PI declines to renew lease for city-owned transitional housing apartment units

3 years ago

PRESQUE ISLE, Maine — There are many unanswered questions regarding the city of Presque Isle’s decision not to renew Homeless Services of Aroostook’s lease for transitional housing, according to general manager Lisa McLaughlin.

McLaughlin was hired to her current position in March 2021. Not long after starting her position, she had a meeting with City Manager Martin Puckett and Recreation and Parks Director Gene Cronin. At that time, they informed her that the city’s lease with Homeless Services for four transition housing units, each with two apartments, had expired in 2019.

She also found out, for reasons still not entirely known, that the city had no intentions of renewing the 10-year lease, which also included two five-year extensions.

Since then, McLaughlin has sent notices to all tenants, informing them of the city’s plans to conduct walk-through inspections of the apartments and to vacate all units by Oct. 1, if not sooner.

“A lot of people were not aware that the city owned those units,” McLaughlin said.

Located along Midway Drive, the units that Homeless Services leases are adjacent to others owned by the Aroostook Band of Micmacs Housing Program. 

McLaughlin referred questions regarding the city’s plans for the units to Puckett, who was unable to be reached for comment as of Tuesday morning.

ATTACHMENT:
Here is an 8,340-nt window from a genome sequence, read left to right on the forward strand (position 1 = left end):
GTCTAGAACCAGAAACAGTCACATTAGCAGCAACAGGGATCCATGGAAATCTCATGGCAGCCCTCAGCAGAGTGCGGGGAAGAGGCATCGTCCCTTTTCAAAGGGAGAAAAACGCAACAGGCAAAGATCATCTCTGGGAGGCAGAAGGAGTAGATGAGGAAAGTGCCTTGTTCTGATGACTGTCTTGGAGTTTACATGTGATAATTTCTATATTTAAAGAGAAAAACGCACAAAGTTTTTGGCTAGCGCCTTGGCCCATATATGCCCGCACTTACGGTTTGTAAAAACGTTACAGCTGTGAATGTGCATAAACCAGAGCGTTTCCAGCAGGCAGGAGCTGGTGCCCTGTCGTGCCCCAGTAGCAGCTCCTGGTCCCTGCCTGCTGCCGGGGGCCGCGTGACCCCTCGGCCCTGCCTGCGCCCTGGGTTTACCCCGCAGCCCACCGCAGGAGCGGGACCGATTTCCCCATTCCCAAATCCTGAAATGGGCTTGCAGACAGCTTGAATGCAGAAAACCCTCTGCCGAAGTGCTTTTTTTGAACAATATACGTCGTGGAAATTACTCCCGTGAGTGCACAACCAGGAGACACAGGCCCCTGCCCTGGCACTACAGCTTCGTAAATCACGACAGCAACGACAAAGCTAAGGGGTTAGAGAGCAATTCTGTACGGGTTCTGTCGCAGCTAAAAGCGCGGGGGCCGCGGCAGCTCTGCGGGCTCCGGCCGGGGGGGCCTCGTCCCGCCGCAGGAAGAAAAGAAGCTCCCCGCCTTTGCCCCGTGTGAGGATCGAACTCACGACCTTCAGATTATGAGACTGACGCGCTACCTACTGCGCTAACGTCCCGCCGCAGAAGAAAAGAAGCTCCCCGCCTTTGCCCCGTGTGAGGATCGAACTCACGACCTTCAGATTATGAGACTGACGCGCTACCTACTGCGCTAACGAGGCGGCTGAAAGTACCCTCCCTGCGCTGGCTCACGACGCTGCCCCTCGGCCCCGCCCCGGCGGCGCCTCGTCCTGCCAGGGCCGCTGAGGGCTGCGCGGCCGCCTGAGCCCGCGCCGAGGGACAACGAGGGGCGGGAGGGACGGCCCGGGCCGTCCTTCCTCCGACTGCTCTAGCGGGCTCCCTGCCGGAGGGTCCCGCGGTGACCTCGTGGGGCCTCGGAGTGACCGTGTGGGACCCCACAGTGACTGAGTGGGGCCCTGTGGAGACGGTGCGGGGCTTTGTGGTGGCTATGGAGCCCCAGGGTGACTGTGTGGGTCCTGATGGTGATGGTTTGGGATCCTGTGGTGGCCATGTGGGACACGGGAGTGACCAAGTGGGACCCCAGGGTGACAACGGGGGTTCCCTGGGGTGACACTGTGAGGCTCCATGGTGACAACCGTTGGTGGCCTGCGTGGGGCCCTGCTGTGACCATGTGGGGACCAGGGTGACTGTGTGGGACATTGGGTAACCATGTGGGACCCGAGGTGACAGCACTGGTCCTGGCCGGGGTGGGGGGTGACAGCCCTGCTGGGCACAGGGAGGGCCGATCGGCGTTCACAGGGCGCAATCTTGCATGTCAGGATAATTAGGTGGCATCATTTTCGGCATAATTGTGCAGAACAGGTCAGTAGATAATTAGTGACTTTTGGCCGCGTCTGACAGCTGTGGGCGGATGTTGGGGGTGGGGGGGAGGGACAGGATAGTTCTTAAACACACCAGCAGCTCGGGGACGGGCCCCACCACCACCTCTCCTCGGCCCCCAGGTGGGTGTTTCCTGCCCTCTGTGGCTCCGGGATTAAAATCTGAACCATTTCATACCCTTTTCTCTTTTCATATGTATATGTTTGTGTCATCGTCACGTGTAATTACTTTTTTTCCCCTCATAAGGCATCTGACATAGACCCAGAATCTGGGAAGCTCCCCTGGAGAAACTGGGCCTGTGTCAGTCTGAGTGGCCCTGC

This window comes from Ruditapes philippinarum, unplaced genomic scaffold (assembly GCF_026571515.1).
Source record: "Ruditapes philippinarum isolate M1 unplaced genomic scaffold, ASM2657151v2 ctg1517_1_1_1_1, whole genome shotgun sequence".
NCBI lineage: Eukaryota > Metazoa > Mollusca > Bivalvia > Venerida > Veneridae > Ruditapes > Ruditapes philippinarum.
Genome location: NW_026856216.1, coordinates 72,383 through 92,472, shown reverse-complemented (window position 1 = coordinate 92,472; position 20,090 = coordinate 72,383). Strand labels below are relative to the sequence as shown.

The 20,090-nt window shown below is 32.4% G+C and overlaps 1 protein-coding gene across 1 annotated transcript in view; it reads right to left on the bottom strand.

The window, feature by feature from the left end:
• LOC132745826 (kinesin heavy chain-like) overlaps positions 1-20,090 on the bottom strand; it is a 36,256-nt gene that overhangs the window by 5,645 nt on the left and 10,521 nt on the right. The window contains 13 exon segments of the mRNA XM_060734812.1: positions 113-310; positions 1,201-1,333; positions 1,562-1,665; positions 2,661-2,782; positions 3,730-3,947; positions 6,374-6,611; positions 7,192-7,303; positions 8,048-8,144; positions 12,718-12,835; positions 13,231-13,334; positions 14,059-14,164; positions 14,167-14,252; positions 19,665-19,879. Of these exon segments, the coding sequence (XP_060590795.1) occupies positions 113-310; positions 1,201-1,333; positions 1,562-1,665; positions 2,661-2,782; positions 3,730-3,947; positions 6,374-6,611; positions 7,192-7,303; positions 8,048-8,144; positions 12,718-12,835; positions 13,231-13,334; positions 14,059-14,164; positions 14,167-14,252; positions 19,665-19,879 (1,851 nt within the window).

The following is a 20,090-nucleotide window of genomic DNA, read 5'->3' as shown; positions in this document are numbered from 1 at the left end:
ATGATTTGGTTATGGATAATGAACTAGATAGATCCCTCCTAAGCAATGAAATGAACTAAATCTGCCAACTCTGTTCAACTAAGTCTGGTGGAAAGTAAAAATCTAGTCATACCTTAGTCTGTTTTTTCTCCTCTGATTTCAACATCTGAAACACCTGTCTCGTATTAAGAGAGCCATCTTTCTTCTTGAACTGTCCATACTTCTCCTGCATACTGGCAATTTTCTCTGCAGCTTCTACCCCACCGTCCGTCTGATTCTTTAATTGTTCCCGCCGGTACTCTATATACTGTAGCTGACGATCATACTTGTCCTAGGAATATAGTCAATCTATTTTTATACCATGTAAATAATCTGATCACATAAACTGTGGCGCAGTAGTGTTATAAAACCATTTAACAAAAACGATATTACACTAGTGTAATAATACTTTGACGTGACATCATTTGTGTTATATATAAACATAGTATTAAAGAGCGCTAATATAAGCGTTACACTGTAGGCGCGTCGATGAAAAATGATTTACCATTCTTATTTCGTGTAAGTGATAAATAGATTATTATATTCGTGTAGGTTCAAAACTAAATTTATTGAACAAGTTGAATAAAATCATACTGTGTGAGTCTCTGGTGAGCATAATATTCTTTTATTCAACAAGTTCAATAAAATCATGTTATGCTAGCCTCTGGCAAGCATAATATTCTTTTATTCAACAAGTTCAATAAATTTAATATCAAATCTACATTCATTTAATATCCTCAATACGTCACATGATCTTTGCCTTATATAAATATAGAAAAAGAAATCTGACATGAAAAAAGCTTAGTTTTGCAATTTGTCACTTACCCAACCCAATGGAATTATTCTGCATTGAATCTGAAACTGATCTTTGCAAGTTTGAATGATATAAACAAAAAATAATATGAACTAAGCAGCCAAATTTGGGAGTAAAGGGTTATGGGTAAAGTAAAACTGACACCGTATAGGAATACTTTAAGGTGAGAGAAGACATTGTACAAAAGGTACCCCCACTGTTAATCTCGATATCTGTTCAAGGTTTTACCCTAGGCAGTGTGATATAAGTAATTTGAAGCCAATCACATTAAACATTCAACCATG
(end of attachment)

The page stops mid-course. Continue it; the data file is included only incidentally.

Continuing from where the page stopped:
In the meantime, McLaughlin and her staff have reached out to the Presque Isle Housing Authority in an effort to place all tenants in new homes before the Oct. 1 deadline. McLaughlin said she has also asked the city for a possible extension of the deadline into spring 2022 but has not received a response.

The loss of transitional housing will be devastating, McLaughlin said, for those who rely on that form of housing to move forward financially after experiencing homelessness and other hardships.

“It helps them work and build credit so that they can transition into a regular rental unit or home,” McLaughlin said.

But the limited options for affordable housing in the Presque Isle region is something McLaughlin expects to be a challenge for the soon-to-be displaced tenants. In addition, the 40-bed Sister Mary O’Donnell Homeless Shelter, which Homeless Services operates, is currently full and still must adhere to pandemic-related restrictions on beds and people. The shelter is the only homeless shelter operating in Aroostook County.

“Most people stay [in transitional housing] for two years or so and move on, but it’s hard when you don’t have a place to move on to,” McLaughlin said. “The lack of affordable housing is what causes people to become homeless in the first place.”

Puckett was not immediately available for comment.